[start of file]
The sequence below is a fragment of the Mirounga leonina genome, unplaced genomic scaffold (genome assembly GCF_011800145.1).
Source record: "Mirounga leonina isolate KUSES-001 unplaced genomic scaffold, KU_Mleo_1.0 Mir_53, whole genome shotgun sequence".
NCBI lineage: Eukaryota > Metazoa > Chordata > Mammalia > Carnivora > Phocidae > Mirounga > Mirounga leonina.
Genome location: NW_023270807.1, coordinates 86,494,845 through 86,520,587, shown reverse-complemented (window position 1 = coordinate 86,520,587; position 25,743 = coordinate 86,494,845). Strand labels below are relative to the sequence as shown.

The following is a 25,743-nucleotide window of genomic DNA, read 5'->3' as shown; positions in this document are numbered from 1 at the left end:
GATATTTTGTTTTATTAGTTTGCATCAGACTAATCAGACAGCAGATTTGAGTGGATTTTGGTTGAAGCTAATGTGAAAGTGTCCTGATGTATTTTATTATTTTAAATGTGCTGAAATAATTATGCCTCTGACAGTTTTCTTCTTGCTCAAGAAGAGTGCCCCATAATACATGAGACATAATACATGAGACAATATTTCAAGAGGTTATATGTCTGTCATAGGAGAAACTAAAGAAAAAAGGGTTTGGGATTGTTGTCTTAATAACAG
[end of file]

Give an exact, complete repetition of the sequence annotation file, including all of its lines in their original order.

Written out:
The sequence below is a fragment of the Mirounga leonina genome, unplaced genomic scaffold (genome assembly GCF_011800145.1).
Source record: "Mirounga leonina isolate KUSES-001 unplaced genomic scaffold, KU_Mleo_1.0 Mir_53, whole genome shotgun sequence".
NCBI lineage: Eukaryota > Metazoa > Chordata > Mammalia > Carnivora > Phocidae > Mirounga > Mirounga leonina.
Genome location: NW_023270807.1, coordinates 86,494,845 through 86,520,587, shown reverse-complemented (window position 1 = coordinate 86,520,587; position 25,743 = coordinate 86,494,845). Strand labels below are relative to the sequence as shown.

The following is a 25,743-nucleotide window of genomic DNA, read 5'->3' as shown; positions in this document are numbered from 1 at the left end:
GATATTTTGTTTTATTAGTTTGCATCAGACTAATCAGACAGCAGATTTGAGTGGATTTTGGTTGAAGCTAATGTGAAAGTGTCCTGATGTATTTTATTATTTTAAATGTGCTGAAATAATTATGCCTCTGACAGTTTTCTTCTTGCTCAAGAAGAGTGCCCCATAATACATGAGACATAATACATGAGACAATATTTCAAGAGGTTATATGTCTGTCATAGGAGAAACTAAAGAAAAAAGGGTTTGGGATTGTTGTCTTAATAACAG